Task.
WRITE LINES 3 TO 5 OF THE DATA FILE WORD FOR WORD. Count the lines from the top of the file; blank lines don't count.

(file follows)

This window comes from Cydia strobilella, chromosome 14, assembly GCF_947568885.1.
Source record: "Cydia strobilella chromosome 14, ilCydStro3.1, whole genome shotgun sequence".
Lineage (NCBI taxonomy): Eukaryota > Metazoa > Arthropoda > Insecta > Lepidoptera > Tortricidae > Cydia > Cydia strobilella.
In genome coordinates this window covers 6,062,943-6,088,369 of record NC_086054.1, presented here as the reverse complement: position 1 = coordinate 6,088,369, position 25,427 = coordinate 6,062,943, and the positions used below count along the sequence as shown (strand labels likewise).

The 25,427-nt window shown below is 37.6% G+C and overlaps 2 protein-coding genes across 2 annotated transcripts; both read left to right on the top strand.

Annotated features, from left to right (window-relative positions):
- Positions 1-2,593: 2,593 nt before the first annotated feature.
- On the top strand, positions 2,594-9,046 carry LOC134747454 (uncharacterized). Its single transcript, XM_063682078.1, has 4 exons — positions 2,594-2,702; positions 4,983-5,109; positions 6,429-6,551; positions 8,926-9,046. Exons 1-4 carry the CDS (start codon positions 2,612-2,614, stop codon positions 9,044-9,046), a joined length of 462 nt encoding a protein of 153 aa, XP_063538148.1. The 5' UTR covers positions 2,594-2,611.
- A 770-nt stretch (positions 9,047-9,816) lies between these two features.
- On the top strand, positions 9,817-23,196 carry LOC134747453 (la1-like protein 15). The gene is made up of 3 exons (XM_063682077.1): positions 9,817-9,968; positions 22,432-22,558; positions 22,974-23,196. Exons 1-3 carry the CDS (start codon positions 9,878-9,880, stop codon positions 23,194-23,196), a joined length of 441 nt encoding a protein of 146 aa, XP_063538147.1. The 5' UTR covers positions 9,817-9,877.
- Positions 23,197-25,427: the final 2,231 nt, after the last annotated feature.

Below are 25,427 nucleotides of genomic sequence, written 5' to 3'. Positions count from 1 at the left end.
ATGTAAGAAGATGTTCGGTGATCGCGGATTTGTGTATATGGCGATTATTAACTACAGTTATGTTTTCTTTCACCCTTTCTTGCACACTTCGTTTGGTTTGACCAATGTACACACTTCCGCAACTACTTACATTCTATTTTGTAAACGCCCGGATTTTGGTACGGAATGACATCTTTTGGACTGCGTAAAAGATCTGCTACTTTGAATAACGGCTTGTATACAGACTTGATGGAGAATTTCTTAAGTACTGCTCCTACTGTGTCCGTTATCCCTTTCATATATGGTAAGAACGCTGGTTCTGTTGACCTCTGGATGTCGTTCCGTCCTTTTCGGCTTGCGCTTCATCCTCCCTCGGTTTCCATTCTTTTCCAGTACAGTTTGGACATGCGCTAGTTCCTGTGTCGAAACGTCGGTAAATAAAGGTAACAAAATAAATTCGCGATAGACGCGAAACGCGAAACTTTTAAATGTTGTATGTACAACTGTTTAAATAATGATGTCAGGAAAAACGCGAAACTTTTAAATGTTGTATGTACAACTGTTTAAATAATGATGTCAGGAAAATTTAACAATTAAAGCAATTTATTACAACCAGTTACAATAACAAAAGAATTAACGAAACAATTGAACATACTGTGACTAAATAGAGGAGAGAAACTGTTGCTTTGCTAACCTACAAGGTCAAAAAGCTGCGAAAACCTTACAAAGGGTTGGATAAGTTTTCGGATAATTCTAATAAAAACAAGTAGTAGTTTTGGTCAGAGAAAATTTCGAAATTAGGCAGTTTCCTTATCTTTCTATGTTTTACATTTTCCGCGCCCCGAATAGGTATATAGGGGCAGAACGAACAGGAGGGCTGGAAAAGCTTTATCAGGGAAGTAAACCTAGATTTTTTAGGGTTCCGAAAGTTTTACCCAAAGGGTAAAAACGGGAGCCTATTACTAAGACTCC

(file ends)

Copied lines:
Lineage (NCBI taxonomy): Eukaryota > Metazoa > Arthropoda > Insecta > Lepidoptera > Tortricidae > Cydia > Cydia strobilella.
In genome coordinates this window covers 6,062,943-6,088,369 of record NC_086054.1, presented here as the reverse complement: position 1 = coordinate 6,088,369, position 25,427 = coordinate 6,062,943, and the positions used below count along the sequence as shown (strand labels likewise).

The 25,427-nt window shown below is 37.6% G+C and overlaps 2 protein-coding genes across 2 annotated transcripts; both read left to right on the top strand.